After the massage I took the cab to Boudhanat to see the stupa. It was really big and amazing. And the peacefulness you got by walking around it was just what I needed. After that I had lunch on a rooftop in the burning summer sun where I had one of the best nacho plates ever. I've been craving it for so long and never would I thought I could find it in Kathmandu and if I would, I wouldn't expect that it actually would taste good. With some food in my tummy I went shopping for the first time here. I found a few nice things and my favorite purchase was a singing bowl. They are so cool and I think that I haven't even heard about them before.

In the evening my plan was to go to "Cafe with no name", to see live music with Aidan and have a drink or two. There wasn't any live music tho, but that was ok. This place is highly recommended to go to if you are in Kathmandu and wants to escape all the noise, the intensity and the crowd. They have cheese platter, cold white wine and jacked potatoes among many other things. And all the profits also goes to orphan children. It can be a bit hard to find tho, since it's located in a small alley. But defiantly worth finding.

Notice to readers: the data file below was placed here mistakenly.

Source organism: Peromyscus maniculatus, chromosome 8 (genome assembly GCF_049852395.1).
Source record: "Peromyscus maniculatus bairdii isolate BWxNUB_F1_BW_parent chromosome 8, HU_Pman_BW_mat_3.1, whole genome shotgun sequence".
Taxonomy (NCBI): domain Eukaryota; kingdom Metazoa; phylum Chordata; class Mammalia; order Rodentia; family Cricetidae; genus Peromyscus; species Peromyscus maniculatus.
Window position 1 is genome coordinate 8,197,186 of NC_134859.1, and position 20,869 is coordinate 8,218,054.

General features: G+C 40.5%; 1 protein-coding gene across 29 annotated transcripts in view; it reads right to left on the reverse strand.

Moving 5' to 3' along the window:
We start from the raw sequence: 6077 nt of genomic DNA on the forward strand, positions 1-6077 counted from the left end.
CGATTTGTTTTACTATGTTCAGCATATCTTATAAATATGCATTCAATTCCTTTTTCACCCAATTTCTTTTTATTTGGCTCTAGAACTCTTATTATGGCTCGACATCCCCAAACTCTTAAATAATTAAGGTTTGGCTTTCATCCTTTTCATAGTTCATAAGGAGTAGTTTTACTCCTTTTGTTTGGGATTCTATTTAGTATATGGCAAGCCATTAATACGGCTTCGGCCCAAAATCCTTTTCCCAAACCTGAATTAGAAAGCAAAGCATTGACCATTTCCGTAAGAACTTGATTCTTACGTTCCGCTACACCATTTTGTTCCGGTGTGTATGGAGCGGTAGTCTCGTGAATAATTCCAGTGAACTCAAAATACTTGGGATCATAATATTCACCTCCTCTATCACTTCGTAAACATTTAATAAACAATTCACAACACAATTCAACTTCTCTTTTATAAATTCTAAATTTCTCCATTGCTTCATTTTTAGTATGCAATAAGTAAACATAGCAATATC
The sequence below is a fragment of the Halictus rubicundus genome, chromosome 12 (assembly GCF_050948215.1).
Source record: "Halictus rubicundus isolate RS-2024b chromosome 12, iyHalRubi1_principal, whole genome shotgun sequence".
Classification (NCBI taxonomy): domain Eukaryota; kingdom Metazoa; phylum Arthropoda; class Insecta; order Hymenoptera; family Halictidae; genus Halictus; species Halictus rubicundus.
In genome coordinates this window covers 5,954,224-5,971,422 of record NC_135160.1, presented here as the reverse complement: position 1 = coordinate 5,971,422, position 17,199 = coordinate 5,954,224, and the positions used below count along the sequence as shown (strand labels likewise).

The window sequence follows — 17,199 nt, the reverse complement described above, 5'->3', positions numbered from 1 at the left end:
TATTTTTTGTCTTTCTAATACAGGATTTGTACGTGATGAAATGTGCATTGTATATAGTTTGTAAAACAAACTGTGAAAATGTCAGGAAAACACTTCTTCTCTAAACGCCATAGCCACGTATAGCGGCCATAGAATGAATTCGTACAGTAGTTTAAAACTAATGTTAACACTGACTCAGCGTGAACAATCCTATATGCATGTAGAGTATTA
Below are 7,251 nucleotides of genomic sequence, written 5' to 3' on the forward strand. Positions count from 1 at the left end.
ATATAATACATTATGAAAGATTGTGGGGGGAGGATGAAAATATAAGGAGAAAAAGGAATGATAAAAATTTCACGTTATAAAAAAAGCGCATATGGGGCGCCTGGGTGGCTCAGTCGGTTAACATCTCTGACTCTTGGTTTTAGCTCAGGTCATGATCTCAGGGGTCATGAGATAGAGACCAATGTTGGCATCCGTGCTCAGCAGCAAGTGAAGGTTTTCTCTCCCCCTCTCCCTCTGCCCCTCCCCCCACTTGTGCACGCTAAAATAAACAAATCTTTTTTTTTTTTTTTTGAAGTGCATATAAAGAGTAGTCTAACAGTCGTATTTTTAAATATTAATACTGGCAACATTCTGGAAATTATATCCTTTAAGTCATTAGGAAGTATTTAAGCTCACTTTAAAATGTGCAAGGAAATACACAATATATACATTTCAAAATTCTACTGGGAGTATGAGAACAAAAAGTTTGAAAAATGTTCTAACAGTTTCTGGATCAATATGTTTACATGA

Next day, Saturday, I had to get up at 6 am, so I wanted to take it easy that night. But Adrian had told me about this cool place called Buddha bar, so I thought we could check it out for just one more drink. However, one to two turned to four. Buddha bar was sooooo cool! Great variation of good and fun music, cool atmosphere with couches where you had to take your shoes of and climb up on. I just love that, it makes you feel more relaxed and really gets you into a chill mode. The bar closed quite early tho and by now I should have gone home since I hadn't even packed yet. Can you believe that! Since I usually pack weeks before flying some where. This country have changed me, as I was hoping and expecting it would. I feel so much more relaxed after being here, less worrying and less controlling with plans.